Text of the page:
Consumers expect products to be durable, safe, easy to use, and perform as advertised.


On average, home appliances are only replaced every ten to twenty years, meaning manufacturers must leverage innovation and big data to incentivize consumers into upgrading their products. A key driver has been the addition of consumer platforms and features that cultivate consumer interest and encourage the purchase of newer models. For many home appliance manufacturers, this has meant the introduction of the ‘eco mode’.

The ‘eco mode’ is popular with consumers because it promises the twin attributes of ensuring efficacy while decreasing running costs. The boast of an ‘eco mode’ on an appliance that, for example, “reduces energy”, takes “less time”, or has a “cold water cycle”, is a justification for increased overall value.

Many eco-buttons focus on energy efficacy. The use of energy efficient products can greatly reduce household costs, in large part due to the ENERGY STARTM program. Household appliances make up 13% of the total energy costs in a home. The effectiveness of ‘eco mode’ domestic appliances can be seen in household refrigerators. Since 2000, they have contributed to a reduction of up to 60% in domestic energy usage.

Do Consumers Use the Eco Button?

The problem is: many end-consumers admit that, while they have a product with an eco-button, they don’t use it. Why?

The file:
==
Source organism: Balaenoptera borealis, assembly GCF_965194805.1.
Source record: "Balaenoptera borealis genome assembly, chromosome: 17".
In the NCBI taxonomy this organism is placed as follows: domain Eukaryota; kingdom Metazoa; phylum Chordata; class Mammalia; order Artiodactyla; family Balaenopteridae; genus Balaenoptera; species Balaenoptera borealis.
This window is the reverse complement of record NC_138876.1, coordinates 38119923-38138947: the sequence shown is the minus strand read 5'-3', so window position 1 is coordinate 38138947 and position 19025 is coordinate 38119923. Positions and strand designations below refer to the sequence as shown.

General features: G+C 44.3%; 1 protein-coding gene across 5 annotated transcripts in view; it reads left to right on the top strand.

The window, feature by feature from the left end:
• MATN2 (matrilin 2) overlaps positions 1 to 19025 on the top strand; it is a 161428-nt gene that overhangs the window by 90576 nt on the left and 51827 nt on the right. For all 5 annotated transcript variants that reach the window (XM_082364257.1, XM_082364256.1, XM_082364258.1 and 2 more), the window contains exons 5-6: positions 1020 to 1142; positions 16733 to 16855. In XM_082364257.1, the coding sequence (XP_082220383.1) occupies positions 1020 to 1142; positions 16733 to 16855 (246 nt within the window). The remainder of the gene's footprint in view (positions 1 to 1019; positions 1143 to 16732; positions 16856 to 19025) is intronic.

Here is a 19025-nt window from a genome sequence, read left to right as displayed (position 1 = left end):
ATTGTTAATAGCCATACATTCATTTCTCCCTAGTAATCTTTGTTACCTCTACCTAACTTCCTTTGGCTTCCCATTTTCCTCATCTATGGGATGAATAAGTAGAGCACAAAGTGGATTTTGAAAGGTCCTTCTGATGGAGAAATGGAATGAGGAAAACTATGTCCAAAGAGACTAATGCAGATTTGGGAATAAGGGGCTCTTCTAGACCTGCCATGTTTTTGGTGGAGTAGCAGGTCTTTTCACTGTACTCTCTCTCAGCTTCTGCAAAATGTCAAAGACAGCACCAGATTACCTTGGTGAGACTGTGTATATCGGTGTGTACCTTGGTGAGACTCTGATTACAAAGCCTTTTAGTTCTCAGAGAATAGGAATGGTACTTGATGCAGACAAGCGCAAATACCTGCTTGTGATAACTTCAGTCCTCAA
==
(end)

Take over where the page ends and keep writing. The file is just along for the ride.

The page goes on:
Complaints from end-consumers often center around the ineffective performance of the eco-button program. If consumer expectations are not being reached by the eco-button, they will cease to use it. Most categories of household appliance have received complaints, for example:

  • Television sets – reduced power setting rendering them barely visible
  • Clothes dryers – leaving clothes not fully dry
  • Dishwashers – unclean dishes, food residue and very wet plates

End-consumers rightly argue that power savings are lost if the cycle must be run multiple times. This also increases frustration among consumers and wastes time.

Choosing the Right Product

Not all ‘eco modes’ are equal and not all ‘eco modes’ fail to meet consumer expectations. Many brands have had great success in creating products that match promises and exceed expectations. To help promote better performance during the ‘eco mode’, ENERGY STARTM has recently started to include minimum performance parameters among the specifications for some appliance types.

The effect of poor performance by a household appliance can mean more to a manufacturer than one unhappy customer. Word will spread quickly about a television set you can’t watch or a dishwasher that doesn’t wash, and this will inform the decisions of other consumers. The reputation of a manufacturer can be severely damaged if it does not ensure performance is maintained alongside the marketing gains of introducing an eco-button.

SGS Solutions: Performance Testing

SGS offers bespoke performance testing programs to allow manufacturers to independently test their household appliances. Using our set performance testing parameters and product benchmarking as a guide, manufacturers can define the parameters of the test, ensuring the products are tested in the way they want.

Utilizing our independent third-party performance testing services gives manufacturers the confidence to know they are supplying high-quality products that meet expectations on performance and protect reputations.

For further information on SGS Performance Testing services, please contact:

Douglas Czerwonka
Global Technical Manager
CRS Electrical & Electronics
SGS North America Inc.
Suwanee Laboratory
t: +1 201 508 3000